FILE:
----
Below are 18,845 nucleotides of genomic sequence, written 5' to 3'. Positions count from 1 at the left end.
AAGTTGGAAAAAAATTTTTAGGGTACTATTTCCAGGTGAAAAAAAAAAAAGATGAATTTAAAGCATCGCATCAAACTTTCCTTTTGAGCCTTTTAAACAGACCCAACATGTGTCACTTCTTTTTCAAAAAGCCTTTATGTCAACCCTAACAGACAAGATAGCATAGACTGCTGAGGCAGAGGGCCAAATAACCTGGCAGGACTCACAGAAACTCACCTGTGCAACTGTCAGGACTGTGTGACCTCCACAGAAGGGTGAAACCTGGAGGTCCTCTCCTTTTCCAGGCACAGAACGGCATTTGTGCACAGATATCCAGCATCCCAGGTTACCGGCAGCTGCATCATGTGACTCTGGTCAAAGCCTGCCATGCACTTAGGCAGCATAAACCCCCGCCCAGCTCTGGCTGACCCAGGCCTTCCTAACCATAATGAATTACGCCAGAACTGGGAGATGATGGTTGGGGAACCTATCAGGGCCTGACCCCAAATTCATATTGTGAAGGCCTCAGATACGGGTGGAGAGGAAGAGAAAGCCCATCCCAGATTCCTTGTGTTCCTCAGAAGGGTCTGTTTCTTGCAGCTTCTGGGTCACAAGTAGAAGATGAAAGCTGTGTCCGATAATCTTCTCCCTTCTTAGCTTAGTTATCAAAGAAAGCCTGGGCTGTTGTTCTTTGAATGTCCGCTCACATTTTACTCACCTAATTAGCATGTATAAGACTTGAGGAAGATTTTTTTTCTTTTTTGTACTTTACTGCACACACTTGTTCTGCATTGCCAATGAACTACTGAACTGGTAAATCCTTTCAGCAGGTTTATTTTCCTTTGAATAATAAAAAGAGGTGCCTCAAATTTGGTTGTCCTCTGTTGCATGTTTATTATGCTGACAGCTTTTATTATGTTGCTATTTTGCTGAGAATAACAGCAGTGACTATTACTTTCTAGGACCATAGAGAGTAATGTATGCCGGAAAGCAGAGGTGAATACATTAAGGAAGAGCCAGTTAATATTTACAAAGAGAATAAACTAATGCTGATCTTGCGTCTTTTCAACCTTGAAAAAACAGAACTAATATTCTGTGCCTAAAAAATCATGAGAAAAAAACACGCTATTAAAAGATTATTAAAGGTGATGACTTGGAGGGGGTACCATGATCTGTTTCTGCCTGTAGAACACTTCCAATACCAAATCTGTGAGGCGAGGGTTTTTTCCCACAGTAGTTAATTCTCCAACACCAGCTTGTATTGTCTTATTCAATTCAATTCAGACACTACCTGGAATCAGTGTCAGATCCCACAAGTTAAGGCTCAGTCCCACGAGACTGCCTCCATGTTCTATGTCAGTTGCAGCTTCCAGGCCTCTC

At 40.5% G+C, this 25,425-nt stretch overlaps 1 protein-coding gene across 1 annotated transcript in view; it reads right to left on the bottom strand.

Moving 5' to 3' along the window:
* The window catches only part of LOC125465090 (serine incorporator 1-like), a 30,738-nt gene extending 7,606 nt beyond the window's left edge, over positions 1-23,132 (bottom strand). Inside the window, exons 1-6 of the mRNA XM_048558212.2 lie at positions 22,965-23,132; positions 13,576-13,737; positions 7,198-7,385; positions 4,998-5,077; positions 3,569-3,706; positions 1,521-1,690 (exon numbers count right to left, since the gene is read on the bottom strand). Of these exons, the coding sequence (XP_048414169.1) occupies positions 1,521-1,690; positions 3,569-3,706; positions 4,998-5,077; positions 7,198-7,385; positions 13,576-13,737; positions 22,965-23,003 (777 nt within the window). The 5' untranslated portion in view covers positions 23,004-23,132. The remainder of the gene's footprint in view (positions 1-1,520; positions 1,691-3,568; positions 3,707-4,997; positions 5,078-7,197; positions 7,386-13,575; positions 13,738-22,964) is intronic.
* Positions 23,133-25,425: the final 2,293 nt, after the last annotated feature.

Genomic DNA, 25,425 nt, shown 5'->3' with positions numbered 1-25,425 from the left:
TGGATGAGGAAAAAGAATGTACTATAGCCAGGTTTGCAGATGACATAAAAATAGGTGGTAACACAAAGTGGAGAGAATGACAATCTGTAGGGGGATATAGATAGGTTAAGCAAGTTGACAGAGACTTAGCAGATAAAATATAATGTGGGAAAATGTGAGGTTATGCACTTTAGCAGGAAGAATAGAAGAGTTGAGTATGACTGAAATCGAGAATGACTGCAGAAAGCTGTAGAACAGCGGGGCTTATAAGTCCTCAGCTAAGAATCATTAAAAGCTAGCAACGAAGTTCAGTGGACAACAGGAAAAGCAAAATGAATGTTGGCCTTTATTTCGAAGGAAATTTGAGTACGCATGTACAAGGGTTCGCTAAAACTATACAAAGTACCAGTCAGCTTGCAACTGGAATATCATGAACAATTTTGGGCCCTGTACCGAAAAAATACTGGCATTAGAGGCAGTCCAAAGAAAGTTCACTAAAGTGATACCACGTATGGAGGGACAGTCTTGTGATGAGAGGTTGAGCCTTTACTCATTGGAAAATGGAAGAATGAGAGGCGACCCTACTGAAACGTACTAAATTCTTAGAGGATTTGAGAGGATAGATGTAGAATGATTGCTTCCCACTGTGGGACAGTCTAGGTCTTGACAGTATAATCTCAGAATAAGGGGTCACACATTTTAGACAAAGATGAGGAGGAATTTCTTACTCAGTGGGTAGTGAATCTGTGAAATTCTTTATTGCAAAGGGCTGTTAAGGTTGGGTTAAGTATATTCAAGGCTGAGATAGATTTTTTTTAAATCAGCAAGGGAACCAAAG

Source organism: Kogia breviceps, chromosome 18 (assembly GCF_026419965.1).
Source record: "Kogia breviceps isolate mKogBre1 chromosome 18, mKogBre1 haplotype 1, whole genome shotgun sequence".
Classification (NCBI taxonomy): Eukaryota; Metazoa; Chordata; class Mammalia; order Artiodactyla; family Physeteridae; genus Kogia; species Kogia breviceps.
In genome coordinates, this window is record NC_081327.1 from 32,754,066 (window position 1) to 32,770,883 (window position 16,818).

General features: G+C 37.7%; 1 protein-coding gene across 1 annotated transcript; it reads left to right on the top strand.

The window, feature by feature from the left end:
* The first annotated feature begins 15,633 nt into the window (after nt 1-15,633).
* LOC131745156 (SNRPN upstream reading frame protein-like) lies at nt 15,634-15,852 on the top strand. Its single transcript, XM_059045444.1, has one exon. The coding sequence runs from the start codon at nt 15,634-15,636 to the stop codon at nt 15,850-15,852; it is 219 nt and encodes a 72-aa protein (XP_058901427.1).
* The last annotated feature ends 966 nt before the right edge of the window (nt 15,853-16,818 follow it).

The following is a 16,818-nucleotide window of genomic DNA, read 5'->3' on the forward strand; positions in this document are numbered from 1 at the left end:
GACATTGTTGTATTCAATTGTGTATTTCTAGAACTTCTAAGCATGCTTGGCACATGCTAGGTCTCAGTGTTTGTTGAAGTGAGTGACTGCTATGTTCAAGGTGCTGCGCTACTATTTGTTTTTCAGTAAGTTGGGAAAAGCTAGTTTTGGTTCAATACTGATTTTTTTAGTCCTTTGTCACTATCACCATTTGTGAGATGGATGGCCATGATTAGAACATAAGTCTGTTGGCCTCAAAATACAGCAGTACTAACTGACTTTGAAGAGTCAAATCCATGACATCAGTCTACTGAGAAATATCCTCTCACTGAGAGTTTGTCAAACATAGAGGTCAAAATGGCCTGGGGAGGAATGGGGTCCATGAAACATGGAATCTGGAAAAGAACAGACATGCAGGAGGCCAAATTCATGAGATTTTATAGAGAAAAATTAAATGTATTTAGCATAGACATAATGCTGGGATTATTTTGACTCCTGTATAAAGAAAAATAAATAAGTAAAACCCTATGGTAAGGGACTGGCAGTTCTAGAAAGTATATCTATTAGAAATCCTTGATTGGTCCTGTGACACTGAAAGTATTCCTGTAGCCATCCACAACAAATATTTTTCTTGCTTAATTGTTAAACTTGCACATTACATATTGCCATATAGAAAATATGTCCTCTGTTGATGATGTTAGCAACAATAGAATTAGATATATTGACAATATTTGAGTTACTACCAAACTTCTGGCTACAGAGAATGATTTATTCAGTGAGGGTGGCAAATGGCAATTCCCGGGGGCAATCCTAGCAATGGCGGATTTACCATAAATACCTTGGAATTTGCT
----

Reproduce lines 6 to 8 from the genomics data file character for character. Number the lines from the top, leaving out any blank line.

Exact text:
* Positions 23,133-25,425: the final 2,293 nt, after the last annotated feature.

Genomic DNA, 25,425 nt, shown 5'->3' with positions numbered 1-25,425 from the left:
TGGATGAGGAAAAAGAATGTACTATAGCCAGGTTTGCAGATGACATAAAAATAGGTGGTAACACAAAGTGGAGAGAATGACAATCTGTAGGGGGATATAGATAGGTTAAGCAAGTTGACAGAGACTTAGCAGATAAAATATAATGTGGGAAAATGTGAGGTTATGCACTTTAGCAGGAAGAATAGAAGAGTTGAGTATGACTGAAATCGAGAATGACTGCAGAAAGCTGTAGAACAGCGGGGCTTATAAGTCCTCAGCTAAGAATCATTAAAAGCTAGCAACGAAGTTCAGTGGACAACAGGAAAAGCAAAATGAATGTTGGCCTTTATTTCGAAGGAAATTTGAGTACGCATGTACAAGGGTTCGCTAAAACTATACAAAGTACCAGTCAGCTTGCAACTGGAATATCATGAACAATTTTGGGCCCTGTACCGAAAAAATACTGGCATTAGAGGCAGTCCAAAGAAAGTTCACTAAAGTGATACCACGTATGGAGGGACAGTCTTGTGATGAGAGGTTGAGCCTTTACTCATTGGAAAATGGAAGAATGAGAGGCGACCCTACTGAAACGTACTAAATTCTTAGAGGATTTGAGAGGATAGATGTAGAATGATTGCTTCCCACTGTGGGACAGTCTAGGTCTTGACAGTATAATCTCAGAATAAGGGGTCACACATTTTAGACAAAGATGAGGAGGAATTTCTTACTCAGTGGGTAGTGAATCTGTGAAATTCTTTATTGCAAAGGGCTGTTAAGGTTGGGTTAAGTATATTCAAGGCTGAGATAGATTTTTTTTAAATCAGCAAGGGAACCAAAG